Prostate Cancer



  • The prostate is a male reproductive organ that contributes seminal fluid to the ejaculate.
  • The prostate gland is about the size of a walnut, averaging 20 to 25 g in volume in an adult male; tends to enlarge after age 50
  • Three distinct zones delineate the functional anatomy of the prostate: peripheral zone (largest, neighbors rectal wall, palpable on digital rectal exam [DRE], most common location for prostate cancer), central zone (contains the ejaculatory ducts), and transition zone (located centrally, adjacent to the urethra).
  • Prostatic epithelial cells produce prostate-specific antigen (PSA), which is used as a tumor marker and in screening.


An estimated 248,530 men in the United States will be newly diagnosed with carcinoma of the prostate (CaP) in 2021, representing 13.1% of all new cancer diagnoses.


  • An estimated 34,130 men in the United States will die of CaP in 2021, representing 5.6% of all cancer deaths.
  • Median age at diagnosis is 67 years; probability of CaP 10.9% (1 in 9) ≥70 years
  • PCa most commonly diagnosed nonskin cancer in men in the United States (~12.1% lifetime risk) and second leading cause of cancer death in men (only ~3% of all CaP results in CaP-related death.)
  • Autopsy studies find foci of latent CaP in 50% of men in their 8th decade of life.

Etiology and Pathophysiology

  • Adenocarcinoma: >95%; nonadenocarcinoma: <5% (most common transitional cell carcinoma)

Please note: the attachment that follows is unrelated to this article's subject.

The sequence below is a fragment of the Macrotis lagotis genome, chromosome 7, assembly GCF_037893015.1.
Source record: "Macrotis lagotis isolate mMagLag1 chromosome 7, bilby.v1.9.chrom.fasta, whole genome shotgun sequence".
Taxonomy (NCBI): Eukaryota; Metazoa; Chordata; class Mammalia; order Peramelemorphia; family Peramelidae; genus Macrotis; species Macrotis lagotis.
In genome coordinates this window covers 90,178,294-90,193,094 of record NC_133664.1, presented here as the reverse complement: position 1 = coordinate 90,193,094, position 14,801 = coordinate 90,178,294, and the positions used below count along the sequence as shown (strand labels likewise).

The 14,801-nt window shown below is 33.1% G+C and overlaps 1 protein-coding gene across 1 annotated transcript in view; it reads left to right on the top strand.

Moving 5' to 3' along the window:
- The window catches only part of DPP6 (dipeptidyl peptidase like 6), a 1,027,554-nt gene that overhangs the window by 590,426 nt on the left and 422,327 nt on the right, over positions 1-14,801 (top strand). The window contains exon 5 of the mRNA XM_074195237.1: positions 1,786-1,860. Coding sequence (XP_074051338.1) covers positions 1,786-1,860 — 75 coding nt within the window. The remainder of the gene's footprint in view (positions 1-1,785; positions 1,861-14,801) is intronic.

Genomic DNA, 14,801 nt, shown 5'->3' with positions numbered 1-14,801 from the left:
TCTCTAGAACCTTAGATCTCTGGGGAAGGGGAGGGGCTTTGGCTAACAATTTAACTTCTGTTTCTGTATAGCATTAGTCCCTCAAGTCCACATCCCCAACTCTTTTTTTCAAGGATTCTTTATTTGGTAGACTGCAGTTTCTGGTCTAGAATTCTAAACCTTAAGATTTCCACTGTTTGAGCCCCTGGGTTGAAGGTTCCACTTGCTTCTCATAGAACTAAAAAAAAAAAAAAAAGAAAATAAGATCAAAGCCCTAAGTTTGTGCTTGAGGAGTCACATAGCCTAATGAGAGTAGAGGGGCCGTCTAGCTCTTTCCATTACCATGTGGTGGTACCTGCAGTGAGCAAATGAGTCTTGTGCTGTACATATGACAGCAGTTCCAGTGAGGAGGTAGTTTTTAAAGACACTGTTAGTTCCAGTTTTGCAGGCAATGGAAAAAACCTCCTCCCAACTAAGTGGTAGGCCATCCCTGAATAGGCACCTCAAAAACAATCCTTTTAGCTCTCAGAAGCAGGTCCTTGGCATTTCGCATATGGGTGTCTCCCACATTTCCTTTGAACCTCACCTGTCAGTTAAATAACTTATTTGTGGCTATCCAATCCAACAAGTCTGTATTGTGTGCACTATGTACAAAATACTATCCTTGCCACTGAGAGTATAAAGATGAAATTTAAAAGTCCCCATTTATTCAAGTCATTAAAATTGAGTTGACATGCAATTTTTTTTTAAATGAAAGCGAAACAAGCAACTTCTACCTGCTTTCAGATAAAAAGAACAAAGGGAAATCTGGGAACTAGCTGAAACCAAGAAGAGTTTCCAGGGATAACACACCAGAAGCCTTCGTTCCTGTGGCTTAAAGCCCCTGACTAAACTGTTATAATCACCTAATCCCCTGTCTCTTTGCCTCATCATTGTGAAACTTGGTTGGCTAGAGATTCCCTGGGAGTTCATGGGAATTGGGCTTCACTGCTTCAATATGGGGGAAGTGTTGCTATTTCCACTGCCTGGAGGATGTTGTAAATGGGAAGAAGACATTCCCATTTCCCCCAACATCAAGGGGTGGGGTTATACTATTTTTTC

• Location of CaP: 70% peripheral zone, 20% transitional zone, 5–10% central zone

Risk Factors

Age >50 years, African American race, positive family history

General Prevention

There are no FDA-approved drugs or diet modifications to prevent CaP.

  • Finasteride use associated with moderate risk reduction in CaP but associated with an increased risk of high-grade disease.
Screening for prostate cancer is controversial:
  • U.S. Preventive Services Task Force (USPSTF): “for men aged 55 to 69 years, the decision to undergo periodic PSA-based screening for prostate cancer should be an individual one and should include discussion of the potential benefits and harms of screening with their clinician. Screening offers a small potential benefit of reducing the chance of death from prostate cancer in some men. However, many men will experience potential harms of screening” (1)[A]. USPSTF recommends against PSA screening for men ≥70 years old (1)[A].
  • The American Urological Association (AUA) panel recommends for men 55 to 69 shared decision-making between physician and patient regarding PSA screening.
  • PSA screening is not recommended in men age <40 years or any man with <10 years of estimated life expectancy.
  • When providing informed consent, data shows if you screen 1,000 men between 55 and 69 years:
    • 240 will have a positive result; only ~100 will truly have PCa; of the 100 with cancer, 80 will agree to treatment.
    • Treatment will result in one less person dying, but 50 will develop erectile dysfunction (ED); 15 permanent incontinence

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